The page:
Thursday, December 27, 2007

Musical Passings

Two musical passings happened in the past week. Dan Fogelberg died Sunday, December 16th at his home in Maine. He was 56 and died from prostate cancer. A week later on Sunday, the 23rd, Oscar Peterson, the great jazz pianist died at his home in Mississauga, Ontario, outside Toronto. I bought a few Dan Fogelberg records when I was an early teenager in my pre Led Zeppelin days. His music could politely be labeled “soft rock.” I still get a tear in my eye when I hear “Same Ole Lang Syne.” And Oscar Peterson was just one of the all-time greats. His two record interpretation of Gershwin standards are my favorite of his albums. Everyone should have the pleasure of hearing Oscar Peterson playing with Ray Brown and Herb Ellis.

Wednesday, December 26, 2007

Boxing Day

Happy Boxing Day to all you Canadians out there! I had wanted to post some thoughts on Christmas Eve and on yesterday, the actual holiday, but time just got away from me. It’s not that I didn’t have any thoughts. I did. It’s just that I was spending most of my time either wrapping presents, unwrapping presents, eating, or sleeping. Right now my in-laws are ensconced in front of the widescreen television watching Michael Moore’s Sicko. I asked them if they wouldn’t mind me holing away in my office to catch up on all this stuff that I don’t get to do when I’m parenting.

I got some great things for Christmas, but — like most consumerist Americans — there are always a few items still desired on the day after. I took a breather from entertaining relatives today and drove over to Silver Platters. My intention was to pick up a couple of discs by this band called Sasquatch and maybe one by Mondo Generator. Very heavy music with crunching guitar riffs. Instead I walked out with new albums by Suzy Bogguss, Stacey Kent and Rachel Sage. Talk about being at the other end of the musical spectrum! I still couldn’t quite get myself to purchase the latest discs by Steve Earle or Wilco. The highlight of the shopping experience was getting a free CD, because I had amassed enough credit from previous purchases. It’s some kind of frequent buyer program. After shopping for music, I walked across the parking lot to purchase a cherry pie from the Marie Callender’s restaurant. It was a stop that never got made on Christmas eve.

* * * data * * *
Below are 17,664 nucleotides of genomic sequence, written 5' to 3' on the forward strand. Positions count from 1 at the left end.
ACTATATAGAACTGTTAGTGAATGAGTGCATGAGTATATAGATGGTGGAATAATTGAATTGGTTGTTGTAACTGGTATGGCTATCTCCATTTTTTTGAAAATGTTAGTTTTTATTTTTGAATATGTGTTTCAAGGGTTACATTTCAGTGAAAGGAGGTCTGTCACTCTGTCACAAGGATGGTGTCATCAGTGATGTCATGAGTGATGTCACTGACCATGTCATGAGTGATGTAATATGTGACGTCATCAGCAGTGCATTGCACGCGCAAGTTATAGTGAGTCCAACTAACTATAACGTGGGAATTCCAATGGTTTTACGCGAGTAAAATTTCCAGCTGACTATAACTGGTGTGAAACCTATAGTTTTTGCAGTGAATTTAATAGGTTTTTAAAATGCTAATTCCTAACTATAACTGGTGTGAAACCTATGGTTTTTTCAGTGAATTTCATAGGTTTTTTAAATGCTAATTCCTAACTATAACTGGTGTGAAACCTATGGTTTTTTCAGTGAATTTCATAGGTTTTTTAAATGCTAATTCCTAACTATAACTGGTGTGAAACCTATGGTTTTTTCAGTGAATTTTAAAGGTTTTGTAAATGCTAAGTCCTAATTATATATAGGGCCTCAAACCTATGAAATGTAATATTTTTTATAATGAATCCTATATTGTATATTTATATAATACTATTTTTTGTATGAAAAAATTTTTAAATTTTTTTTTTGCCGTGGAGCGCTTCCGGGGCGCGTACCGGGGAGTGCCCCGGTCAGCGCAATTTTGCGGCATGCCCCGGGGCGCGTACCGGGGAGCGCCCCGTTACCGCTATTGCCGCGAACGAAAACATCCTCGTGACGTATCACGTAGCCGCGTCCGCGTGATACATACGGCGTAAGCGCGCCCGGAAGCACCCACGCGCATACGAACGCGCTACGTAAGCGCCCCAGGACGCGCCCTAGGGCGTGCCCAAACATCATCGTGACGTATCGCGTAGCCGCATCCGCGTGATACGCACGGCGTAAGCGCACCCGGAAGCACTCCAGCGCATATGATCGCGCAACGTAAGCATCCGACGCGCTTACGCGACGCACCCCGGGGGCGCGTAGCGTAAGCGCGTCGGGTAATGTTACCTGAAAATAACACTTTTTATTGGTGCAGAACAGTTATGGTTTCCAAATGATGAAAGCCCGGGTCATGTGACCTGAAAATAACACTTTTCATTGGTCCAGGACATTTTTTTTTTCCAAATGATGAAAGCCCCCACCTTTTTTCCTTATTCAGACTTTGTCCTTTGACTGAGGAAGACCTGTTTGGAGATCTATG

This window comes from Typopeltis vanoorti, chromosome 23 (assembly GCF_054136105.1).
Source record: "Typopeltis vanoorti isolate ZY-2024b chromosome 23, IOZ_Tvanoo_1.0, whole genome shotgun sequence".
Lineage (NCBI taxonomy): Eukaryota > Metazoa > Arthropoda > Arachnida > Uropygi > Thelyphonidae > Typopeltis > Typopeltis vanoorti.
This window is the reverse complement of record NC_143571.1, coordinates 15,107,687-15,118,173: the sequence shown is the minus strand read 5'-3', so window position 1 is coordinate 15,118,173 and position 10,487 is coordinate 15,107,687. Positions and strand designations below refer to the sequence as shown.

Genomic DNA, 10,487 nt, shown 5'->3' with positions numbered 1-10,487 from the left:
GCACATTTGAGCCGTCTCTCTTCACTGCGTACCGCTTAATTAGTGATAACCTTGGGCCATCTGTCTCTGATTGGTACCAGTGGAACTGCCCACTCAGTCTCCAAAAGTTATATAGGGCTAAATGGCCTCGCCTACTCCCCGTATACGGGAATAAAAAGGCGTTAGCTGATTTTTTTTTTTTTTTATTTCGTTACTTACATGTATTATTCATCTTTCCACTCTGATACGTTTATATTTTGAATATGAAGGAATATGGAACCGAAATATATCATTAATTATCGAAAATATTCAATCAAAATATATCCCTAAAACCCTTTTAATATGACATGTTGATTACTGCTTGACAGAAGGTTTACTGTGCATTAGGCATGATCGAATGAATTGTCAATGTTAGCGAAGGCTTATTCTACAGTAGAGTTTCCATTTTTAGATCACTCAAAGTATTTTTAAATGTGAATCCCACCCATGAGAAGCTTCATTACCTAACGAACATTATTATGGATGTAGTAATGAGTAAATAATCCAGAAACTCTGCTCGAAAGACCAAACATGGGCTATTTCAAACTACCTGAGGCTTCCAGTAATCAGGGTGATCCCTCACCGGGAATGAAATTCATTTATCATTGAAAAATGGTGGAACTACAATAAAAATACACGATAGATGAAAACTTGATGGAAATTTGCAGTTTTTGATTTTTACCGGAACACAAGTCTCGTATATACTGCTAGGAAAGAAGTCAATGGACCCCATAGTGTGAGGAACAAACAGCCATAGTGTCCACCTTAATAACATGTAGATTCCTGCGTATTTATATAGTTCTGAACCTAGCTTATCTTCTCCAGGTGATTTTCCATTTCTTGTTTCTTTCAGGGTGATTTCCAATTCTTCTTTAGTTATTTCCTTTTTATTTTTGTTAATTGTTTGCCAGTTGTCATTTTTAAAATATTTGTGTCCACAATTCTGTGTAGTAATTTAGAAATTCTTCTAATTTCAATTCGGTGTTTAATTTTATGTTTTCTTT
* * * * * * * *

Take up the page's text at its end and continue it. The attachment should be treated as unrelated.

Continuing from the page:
This afternoon I ordered a copy of the new DVD documenting the Zappa Plays Zappa tour of last year, and in particular their show at the Paramount that I attended. The DVD is two discs and over three hours, so it sounds like they have included the complete show. It’s a little pricey at $35, but I’m sure I’ll enjoy reliving the concert again and again. I also ordered a DVD and live CD from the Suzy Bogguss site. I'm making up for missing her recent show at the Triple Door in Seattle.